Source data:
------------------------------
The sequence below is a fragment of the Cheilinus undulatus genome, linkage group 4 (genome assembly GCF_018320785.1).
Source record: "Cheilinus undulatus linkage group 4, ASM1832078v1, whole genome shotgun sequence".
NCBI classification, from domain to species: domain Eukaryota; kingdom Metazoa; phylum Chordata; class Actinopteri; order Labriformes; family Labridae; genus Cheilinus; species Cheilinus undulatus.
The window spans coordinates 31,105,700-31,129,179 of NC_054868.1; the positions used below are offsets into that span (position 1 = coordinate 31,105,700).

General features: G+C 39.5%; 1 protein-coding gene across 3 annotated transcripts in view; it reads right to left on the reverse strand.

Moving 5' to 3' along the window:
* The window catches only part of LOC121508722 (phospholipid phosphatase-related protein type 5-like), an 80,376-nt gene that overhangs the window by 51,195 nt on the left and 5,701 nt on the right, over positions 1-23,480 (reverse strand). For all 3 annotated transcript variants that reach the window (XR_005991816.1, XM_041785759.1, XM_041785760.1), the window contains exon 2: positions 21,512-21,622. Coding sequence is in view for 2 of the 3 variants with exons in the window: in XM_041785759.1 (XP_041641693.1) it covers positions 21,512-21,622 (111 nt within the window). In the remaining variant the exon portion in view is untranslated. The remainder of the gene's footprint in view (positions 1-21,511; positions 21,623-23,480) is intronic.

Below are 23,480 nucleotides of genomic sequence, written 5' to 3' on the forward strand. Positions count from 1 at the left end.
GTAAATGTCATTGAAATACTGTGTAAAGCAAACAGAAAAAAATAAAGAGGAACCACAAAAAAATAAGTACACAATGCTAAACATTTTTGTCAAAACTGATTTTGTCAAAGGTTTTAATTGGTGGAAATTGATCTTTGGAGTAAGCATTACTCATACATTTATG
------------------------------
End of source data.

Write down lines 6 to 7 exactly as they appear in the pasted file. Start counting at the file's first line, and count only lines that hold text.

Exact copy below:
Moving 5' to 3' along the window:
* The window catches only part of LOC121508722 (phospholipid phosphatase-related protein type 5-like), an 80,376-nt gene that overhangs the window by 51,195 nt on the left and 5,701 nt on the right, over positions 1-23,480 (reverse strand). For all 3 annotated transcript variants that reach the window (XR_005991816.1, XM_041785759.1, XM_041785760.1), the window contains exon 2: positions 21,512-21,622. Coding sequence is in view for 2 of the 3 variants with exons in the window: in XM_041785759.1 (XP_041641693.1) it covers positions 21,512-21,622 (111 nt within the window). In the remaining variant the exon portion in view is untranslated. The remainder of the gene's footprint in view (positions 1-21,511; positions 21,623-23,480) is intronic.